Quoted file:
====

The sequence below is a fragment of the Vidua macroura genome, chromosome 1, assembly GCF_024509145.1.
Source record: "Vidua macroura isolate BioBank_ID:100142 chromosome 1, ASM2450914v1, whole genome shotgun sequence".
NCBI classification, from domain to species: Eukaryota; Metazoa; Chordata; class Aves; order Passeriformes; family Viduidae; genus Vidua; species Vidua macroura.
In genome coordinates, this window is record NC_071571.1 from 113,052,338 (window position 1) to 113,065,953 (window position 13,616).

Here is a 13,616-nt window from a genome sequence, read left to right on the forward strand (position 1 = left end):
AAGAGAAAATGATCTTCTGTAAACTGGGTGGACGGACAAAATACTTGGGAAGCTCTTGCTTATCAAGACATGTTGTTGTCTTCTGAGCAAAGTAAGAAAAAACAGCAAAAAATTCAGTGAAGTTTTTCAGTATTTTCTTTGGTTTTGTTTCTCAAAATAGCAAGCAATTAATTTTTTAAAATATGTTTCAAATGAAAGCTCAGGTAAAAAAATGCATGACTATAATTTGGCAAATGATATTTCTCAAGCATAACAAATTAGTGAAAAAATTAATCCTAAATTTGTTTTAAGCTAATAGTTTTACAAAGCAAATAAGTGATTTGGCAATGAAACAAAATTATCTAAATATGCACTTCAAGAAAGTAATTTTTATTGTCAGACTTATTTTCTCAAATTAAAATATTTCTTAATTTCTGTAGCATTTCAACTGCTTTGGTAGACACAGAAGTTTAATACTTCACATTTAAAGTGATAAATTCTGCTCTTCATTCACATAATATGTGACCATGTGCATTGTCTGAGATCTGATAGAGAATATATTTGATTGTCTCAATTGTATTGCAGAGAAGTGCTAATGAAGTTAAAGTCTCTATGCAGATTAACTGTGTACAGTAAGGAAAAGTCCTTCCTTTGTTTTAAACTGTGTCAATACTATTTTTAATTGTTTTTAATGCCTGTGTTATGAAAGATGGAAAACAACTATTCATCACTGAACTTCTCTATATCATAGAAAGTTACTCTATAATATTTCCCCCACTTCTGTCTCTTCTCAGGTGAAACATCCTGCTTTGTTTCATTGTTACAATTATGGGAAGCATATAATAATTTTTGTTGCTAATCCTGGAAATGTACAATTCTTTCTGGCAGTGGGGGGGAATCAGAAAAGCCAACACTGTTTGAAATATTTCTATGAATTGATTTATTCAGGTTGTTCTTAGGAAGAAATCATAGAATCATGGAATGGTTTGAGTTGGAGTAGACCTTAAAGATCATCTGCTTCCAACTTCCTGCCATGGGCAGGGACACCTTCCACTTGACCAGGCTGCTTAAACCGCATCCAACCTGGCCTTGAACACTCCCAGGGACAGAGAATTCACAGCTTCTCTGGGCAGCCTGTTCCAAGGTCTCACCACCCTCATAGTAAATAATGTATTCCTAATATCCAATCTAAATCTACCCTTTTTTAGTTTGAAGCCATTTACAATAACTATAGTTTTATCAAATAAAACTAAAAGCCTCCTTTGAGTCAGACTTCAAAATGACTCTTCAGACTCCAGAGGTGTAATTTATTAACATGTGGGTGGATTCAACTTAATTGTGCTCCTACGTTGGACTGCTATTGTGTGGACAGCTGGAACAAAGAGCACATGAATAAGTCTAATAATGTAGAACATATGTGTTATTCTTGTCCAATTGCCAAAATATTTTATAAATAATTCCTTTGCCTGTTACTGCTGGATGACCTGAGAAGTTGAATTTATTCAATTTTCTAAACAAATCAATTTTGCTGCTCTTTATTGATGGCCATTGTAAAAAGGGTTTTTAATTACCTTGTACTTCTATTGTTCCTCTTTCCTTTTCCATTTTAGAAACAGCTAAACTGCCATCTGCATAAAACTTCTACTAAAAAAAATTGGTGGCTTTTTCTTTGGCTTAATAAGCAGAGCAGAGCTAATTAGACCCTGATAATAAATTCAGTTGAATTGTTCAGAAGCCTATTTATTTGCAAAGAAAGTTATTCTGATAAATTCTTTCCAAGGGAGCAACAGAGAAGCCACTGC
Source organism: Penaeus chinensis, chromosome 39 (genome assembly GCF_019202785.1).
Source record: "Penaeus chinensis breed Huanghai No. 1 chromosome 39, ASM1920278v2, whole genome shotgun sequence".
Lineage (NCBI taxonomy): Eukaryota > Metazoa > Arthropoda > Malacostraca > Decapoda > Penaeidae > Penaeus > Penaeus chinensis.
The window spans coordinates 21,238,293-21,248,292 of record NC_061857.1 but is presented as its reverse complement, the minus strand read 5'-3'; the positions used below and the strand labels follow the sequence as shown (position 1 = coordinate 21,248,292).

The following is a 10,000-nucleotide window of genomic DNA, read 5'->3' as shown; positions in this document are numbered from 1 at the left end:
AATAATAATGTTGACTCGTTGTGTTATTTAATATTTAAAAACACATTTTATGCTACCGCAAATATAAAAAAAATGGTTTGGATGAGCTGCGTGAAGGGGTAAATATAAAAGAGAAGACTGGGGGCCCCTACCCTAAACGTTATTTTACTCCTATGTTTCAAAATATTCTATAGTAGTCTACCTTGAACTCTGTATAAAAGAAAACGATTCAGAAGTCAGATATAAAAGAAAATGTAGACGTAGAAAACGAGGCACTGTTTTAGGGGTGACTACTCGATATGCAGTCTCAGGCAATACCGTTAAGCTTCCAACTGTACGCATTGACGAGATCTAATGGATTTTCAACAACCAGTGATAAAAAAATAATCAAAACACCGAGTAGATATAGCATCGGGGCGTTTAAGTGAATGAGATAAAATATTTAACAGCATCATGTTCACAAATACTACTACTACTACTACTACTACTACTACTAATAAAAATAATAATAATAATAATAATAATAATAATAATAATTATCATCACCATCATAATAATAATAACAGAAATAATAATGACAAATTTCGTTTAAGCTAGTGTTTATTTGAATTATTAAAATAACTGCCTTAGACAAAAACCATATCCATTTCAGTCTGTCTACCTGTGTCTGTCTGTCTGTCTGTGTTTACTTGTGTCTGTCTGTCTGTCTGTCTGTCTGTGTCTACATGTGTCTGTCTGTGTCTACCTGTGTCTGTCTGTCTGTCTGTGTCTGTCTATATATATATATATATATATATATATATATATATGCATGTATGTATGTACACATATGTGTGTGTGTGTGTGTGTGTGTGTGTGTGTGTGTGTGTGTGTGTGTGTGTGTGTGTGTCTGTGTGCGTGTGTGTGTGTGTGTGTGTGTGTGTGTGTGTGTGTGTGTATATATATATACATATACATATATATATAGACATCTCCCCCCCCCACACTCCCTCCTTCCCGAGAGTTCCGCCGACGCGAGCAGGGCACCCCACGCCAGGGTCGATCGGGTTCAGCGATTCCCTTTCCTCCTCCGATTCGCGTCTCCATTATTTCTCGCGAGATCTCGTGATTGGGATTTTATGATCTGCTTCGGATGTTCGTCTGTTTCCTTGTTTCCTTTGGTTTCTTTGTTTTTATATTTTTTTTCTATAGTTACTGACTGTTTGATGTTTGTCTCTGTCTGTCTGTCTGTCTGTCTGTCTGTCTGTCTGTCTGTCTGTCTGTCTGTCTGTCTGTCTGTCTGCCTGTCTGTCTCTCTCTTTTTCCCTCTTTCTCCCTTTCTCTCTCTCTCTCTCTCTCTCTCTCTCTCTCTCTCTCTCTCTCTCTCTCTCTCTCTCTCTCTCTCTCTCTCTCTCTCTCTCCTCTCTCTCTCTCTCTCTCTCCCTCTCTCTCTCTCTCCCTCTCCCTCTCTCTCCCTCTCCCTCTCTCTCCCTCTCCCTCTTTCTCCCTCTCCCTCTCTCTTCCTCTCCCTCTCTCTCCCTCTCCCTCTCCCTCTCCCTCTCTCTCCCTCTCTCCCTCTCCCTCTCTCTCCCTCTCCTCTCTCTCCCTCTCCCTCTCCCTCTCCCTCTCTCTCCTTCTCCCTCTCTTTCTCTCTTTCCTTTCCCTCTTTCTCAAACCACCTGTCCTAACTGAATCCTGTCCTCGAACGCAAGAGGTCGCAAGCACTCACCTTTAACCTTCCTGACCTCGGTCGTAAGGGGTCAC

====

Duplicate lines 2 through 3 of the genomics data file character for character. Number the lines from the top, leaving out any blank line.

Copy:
Source record: "Vidua macroura isolate BioBank_ID:100142 chromosome 1, ASM2450914v1, whole genome shotgun sequence".
NCBI classification, from domain to species: Eukaryota; Metazoa; Chordata; class Aves; order Passeriformes; family Viduidae; genus Vidua; species Vidua macroura.